10. Kurt Cobain: Montage of Heck
Cobain docs come and go, but the rapturous praise that has greeted Brett Morgen’s definitive portrait since its Sundance premiere is a testament to the breadth and depth of his achievement. This is not a film that rattles off dates, coughs up talking heads, and plays the greatest hits. Thanks in no small part to his unprecedented access to the artist’s private journals and recordings, Morgen manages to craft a rare bio-doc that leaves the viewer with a sense of knowing the person, rather than merely knowing their achievements.
9. Man from Reno
Dave Boyle’s dazzling mystery thriller manages to invoke the spirit of film noir without any of the obvious quotations. It hits familiar story beats (a back-roads murder, a small-town sheriff, a mystery man, a peculiar romance), but in its own style and at its own pace, and with an abundance of unexpected and satisfying intersections. It’s a movie that rarely raises its voice, yet is sneakily unshakable and enchantingly eccentric.
Few films in recent memory match the scrappy, giddy pleasure of Rick Famuyiwa’s energetic action/comedy, which fuses the “hood movies” of the early ‘90s with the adrenaline-fueled storytelling of early Tarantino. But it’s less an imitation than those descriptions might suggest; exploring the mostly unfilmed worlds of “black geeks” and throwback kids, Famuyiwa uses his influences as a jumping-off point into something startlingly original and fiercely entertaining.
7. Clouds of Sils Maria
The culmination of Hollywood’s recent bout of self-obsession, Olivier Assayas’ muted character study is a thoughtful yet engaging deep dive into complex permutations of celebrity, acting, attachment, and power. Assayas’ deceptively simple screenplay takes infectious pleasure in blurring the boundaries between his actors, their characters, his script, the script they’re working, and their own dynamics; it sounds like a navel-gaze, but this is a surprisingly charged and emotionally dizzying exploration of how these people do what they do, and why.
6. The Hunting Ground
Director Kirby Dick doesn’t play politely — he’s a bomb-thrower, and good for him, because they’re sorely lacking in these timid times. His examination of the campus rape epidemic is sobering, difficult, powerful viewing, giving voice to survivors and calling out the institutions that protect their attackers. His style is relentless, and it results in a harrowing and infuriating piece of work. But (to its credit) The Hunting Ground is a film that’s not without hope, spotlighting solutions, naming names, and praising the activists who are fighting the good fight.
Director Johanna Hamilton uses tense reenactments, vivid archival footage, and candid interviews to dramatize the strangely forgotten story of an activist group’s raid on an FBI field office in 1971, and how the files they swiped there exposed the shocking, decades-long harassment campaigns and other illegal activities of the organization. It’s a History Channel story told with you-are-there immediacy, and one whose echoes continue to reverberate troublingly throughout our intelligence landscape.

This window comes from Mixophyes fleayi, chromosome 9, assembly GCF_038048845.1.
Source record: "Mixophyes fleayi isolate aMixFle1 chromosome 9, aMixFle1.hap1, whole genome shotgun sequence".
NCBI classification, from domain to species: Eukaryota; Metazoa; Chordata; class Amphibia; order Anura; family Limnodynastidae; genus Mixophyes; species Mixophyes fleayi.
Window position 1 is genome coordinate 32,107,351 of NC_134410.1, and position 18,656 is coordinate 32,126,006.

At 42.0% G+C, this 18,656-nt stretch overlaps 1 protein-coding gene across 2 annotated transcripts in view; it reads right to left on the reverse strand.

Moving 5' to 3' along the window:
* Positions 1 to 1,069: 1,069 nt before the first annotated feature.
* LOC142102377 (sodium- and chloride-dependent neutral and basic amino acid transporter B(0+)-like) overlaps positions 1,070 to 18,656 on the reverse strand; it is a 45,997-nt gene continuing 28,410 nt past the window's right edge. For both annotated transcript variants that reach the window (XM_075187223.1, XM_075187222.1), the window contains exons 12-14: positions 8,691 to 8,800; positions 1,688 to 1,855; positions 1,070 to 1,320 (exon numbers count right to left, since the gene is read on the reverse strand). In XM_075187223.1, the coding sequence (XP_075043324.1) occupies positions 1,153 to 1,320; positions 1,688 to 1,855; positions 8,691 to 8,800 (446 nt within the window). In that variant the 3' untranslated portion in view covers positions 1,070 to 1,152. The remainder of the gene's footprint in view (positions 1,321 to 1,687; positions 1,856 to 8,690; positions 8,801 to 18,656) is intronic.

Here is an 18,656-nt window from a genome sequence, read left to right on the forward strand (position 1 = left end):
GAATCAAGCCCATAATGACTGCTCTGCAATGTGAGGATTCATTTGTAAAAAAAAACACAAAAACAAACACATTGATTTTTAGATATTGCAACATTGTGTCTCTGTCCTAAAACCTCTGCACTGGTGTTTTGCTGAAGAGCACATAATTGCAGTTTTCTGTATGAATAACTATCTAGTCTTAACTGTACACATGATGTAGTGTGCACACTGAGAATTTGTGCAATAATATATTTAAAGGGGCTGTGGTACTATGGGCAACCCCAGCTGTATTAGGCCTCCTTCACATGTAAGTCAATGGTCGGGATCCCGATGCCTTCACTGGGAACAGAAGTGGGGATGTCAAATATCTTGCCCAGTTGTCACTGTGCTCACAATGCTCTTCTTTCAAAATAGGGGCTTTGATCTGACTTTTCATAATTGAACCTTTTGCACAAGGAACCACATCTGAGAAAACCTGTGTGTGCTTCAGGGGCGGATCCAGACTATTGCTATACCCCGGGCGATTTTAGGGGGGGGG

If we were making a “best scenes of the year” list, you’d find your shoo-in here: the smashing, evocative sequence wherein four teenage friends lip-sync and dance along with Rihanna’s “Diamonds.” In that scene, writer/director Céline Sciamma captures something indelible about being a teenager: the way a song can mean everything to you and your friends, how it can encompass your entire being, and how it can create a “perfect moment” that’s bound to end. Sciamma’s remarkable movie does something rare in coming-of-age tales: it creates those moments and lives in them while, almost simultaneously, mourning for their passing.
3. Ex Machina
Screenwriter and first-time director Alex Garland’s smashing story of a tech millionaire who becomes Dr. Frankenstein to a presumptive dream woman is the kind of great science fiction film they don’t really make anymore, except when they do. A film of people and ideas rather than action and gunfights, Garland’s fiercely intelligent work challenges our notions of protagonists, identity, and identification — and it’s a crackling entertainment to boot.
2. Slow West
John Maclean’s intoxicating, elegiac Western is a sublime rumination on the mythology of the frontier, viewed through a rambunctiously cockeyed lens. Maclean unpacks and reorganizes conventional notions of heroism and destiny, all the while crafting a sometimes funny, sometimes heart-wrenching, and frequently gorgeous riff on genre tropes. It’s both a great Western and a great demystification of the Western, and it’s rare to see a movie these days do either of those things well, to say nothing of doing both simultaneously.
1. Mad Max: Fury Road
The panting enthusiasm with which film fans bonded over, discussed, revisited, and raved over George Miller’s long-time-coming return to the franchise that made him speaks to the unfed hunger of movie lovers in the summer — it’s not that we don’t want popcorn movies, it’s that we just don’t want bad ones. And Miller created, above all, a great popcorn movie, relentless in its action, inventive in its visuals, breathless in its pacing, and surprisingly, delightfully progressive in its politics. It does what the best movies do: it reminds us that, with the resources and personnel of a major production at their disposal, a genuine artist can create something unique, and intelligent, and thrilling.